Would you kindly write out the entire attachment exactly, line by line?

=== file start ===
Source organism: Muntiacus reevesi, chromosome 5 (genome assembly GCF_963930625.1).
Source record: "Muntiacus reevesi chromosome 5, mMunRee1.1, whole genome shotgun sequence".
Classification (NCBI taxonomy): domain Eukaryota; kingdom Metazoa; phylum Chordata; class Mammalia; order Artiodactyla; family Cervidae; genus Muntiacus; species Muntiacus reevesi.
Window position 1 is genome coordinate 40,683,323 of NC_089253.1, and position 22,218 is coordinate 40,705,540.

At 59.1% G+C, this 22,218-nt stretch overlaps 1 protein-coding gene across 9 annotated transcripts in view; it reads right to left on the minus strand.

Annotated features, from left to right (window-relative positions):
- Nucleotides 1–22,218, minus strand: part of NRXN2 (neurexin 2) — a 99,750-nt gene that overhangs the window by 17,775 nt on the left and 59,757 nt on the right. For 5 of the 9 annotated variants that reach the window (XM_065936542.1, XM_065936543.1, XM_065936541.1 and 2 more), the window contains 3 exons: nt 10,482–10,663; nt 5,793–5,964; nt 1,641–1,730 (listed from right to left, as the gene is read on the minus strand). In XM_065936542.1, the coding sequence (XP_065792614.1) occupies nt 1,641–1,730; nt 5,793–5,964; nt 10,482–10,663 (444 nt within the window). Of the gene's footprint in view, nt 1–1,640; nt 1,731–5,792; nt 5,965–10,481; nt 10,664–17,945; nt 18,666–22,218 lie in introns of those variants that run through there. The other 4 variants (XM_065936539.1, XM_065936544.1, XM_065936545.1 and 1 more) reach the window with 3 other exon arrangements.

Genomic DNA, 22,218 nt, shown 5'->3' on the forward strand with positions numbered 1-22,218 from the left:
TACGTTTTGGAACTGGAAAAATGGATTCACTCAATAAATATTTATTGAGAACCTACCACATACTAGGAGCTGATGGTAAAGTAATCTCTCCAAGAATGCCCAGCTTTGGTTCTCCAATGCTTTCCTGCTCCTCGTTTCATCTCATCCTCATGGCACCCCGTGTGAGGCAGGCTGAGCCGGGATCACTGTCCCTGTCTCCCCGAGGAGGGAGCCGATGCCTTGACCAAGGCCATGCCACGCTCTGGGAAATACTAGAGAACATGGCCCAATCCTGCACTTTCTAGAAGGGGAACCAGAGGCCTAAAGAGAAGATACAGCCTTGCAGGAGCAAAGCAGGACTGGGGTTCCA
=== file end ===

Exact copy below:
Source organism: Muntiacus reevesi, chromosome 5 (genome assembly GCF_963930625.1).
Source record: "Muntiacus reevesi chromosome 5, mMunRee1.1, whole genome shotgun sequence".
Classification (NCBI taxonomy): domain Eukaryota; kingdom Metazoa; phylum Chordata; class Mammalia; order Artiodactyla; family Cervidae; genus Muntiacus; species Muntiacus reevesi.
Window position 1 is genome coordinate 40,683,323 of NC_089253.1, and position 22,218 is coordinate 40,705,540.

At 59.1% G+C, this 22,218-nt stretch overlaps 1 protein-coding gene across 9 annotated transcripts in view; it reads right to left on the minus strand.

Annotated features, from left to right (window-relative positions):
- Nucleotides 1–22,218, minus strand: part of NRXN2 (neurexin 2) — a 99,750-nt gene that overhangs the window by 17,775 nt on the left and 59,757 nt on the right. For 5 of the 9 annotated variants that reach the window (XM_065936542.1, XM_065936543.1, XM_065936541.1 and 2 more), the window contains 3 exons: nt 10,482–10,663; nt 5,793–5,964; nt 1,641–1,730 (listed from right to left, as the gene is read on the minus strand). In XM_065936542.1, the coding sequence (XP_065792614.1) occupies nt 1,641–1,730; nt 5,793–5,964; nt 10,482–10,663 (444 nt within the window). Of the gene's footprint in view, nt 1–1,640; nt 1,731–5,792; nt 5,965–10,481; nt 10,664–17,945; nt 18,666–22,218 lie in introns of those variants that run through there. The other 4 variants (XM_065936539.1, XM_065936544.1, XM_065936545.1 and 1 more) reach the window with 3 other exon arrangements.

Genomic DNA, 22,218 nt, shown 5'->3' on the forward strand with positions numbered 1-22,218 from the left:
TACGTTTTGGAACTGGAAAAATGGATTCACTCAATAAATATTTATTGAGAACCTACCACATACTAGGAGCTGATGGTAAAGTAATCTCTCCAAGAATGCCCAGCTTTGGTTCTCCAATGCTTTCCTGCTCCTCGTTTCATCTCATCCTCATGGCACCCCGTGTGAGGCAGGCTGAGCCGGGATCACTGTCCCTGTCTCCCCGAGGAGGGAGCCGATGCCTTGACCAAGGCCATGCCACGCTCTGGGAAATACTAGAGAACATGGCCCAATCCTGCACTTTCTAGAAGGGGAACCAGAGGCCTAAAGAGAAGATACAGCCTTGCAGGAGCAAAGCAGGACTGGGGTTCCA